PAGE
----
Research and Development Partners

Three research and development partners will develop algorithms and methods for deployment on socially assistive robots, and oversee the integration of technology and expertise from the other partners. All three investigators have a strong track record in socially assistive robotics, human-robot interaction, and in leading interdisciplinary teams.
Brian Scassellati
Brian Scassellati (PI)
Yale University
Brian Scassellati has extensive experience in socially assistive robotics and human-robot interaction, developmental modeling, and the development of technology for children with ASD (in collaboration with Dr. Volkmar and Dr. Paul). His responsibilities will include project oversight, development of cognitive models of social primitives, and the integration and deployment of therapeutic robots for children with ASD.
Maja Mataric
Maja Mataric (Co-PI)
University of Southern California
Maja Mataric has 20 years of experience in intelligent robotics research. Dr. Mataric has shown pilot results on the role of physical embodiment, personality, and robot adaptation on enhancing human engagement and task performance in play and rehabilitation tasks. She is also PI of a K-12 teacher-training site with Dr. Ragusa (outreach partner, see below). Her responsibilities will be to develop novel assistive HRI methods and to aid in evaluation.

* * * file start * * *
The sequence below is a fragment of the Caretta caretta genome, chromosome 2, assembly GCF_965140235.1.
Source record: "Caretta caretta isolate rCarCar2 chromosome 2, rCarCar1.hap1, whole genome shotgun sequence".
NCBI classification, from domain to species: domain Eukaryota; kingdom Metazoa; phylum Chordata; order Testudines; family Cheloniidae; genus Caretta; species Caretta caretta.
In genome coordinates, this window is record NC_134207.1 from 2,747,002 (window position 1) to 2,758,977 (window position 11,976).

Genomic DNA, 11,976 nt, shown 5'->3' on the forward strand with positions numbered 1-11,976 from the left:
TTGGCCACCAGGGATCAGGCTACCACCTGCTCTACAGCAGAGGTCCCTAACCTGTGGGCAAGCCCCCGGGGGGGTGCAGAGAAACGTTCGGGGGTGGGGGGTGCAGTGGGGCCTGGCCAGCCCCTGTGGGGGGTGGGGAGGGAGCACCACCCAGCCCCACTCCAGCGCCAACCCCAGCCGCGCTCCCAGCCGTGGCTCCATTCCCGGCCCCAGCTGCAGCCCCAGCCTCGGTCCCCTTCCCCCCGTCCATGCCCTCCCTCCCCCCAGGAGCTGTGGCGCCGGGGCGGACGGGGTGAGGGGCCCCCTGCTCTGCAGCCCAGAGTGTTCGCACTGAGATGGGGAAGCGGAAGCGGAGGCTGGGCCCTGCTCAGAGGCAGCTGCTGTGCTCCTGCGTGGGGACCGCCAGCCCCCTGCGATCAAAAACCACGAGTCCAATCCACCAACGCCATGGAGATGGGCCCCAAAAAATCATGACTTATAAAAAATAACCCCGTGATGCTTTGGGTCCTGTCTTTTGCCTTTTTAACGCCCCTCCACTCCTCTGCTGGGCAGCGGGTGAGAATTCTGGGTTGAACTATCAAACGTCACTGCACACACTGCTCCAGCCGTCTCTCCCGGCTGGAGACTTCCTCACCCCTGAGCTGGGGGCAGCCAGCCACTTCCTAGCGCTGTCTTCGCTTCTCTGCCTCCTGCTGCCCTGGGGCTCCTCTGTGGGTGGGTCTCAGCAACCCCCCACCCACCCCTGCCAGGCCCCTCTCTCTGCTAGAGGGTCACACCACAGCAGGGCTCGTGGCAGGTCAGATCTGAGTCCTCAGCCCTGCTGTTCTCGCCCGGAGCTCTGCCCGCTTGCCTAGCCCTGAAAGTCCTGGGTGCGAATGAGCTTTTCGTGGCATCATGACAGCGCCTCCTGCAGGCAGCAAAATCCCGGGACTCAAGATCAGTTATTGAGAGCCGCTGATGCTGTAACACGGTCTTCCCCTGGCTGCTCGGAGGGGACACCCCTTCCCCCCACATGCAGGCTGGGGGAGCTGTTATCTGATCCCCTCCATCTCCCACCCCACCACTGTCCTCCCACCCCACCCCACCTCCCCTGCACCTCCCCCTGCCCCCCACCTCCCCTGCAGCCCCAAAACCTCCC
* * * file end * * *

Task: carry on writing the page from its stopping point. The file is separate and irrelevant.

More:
Cynthia Breazeal
Cynthia Breazeal (Co-PI)
Massachusetts Institute of Technology
Cynthia Breazeal brings to the project expertise in building socially interactive robots to support long-term interaction, personalization and adaptation. She recently developed and evaluated a novel social robot for weight management in a 6-week in-home study. She has also studied the role of non-verbal communication cues in trust and perceptions of persuasiveness and credibility. She will focus on long-term adaptation and personalization in early education settings.

Technology Partners

Four technology partners provide expertise in the creation of safe and robust autonomous systems, in machine perception, and in machine learning. They will provide component technologies that will be integrated into our demonstration systems and that will adapt existing best practices to the unique challenges of assistive technologies for children.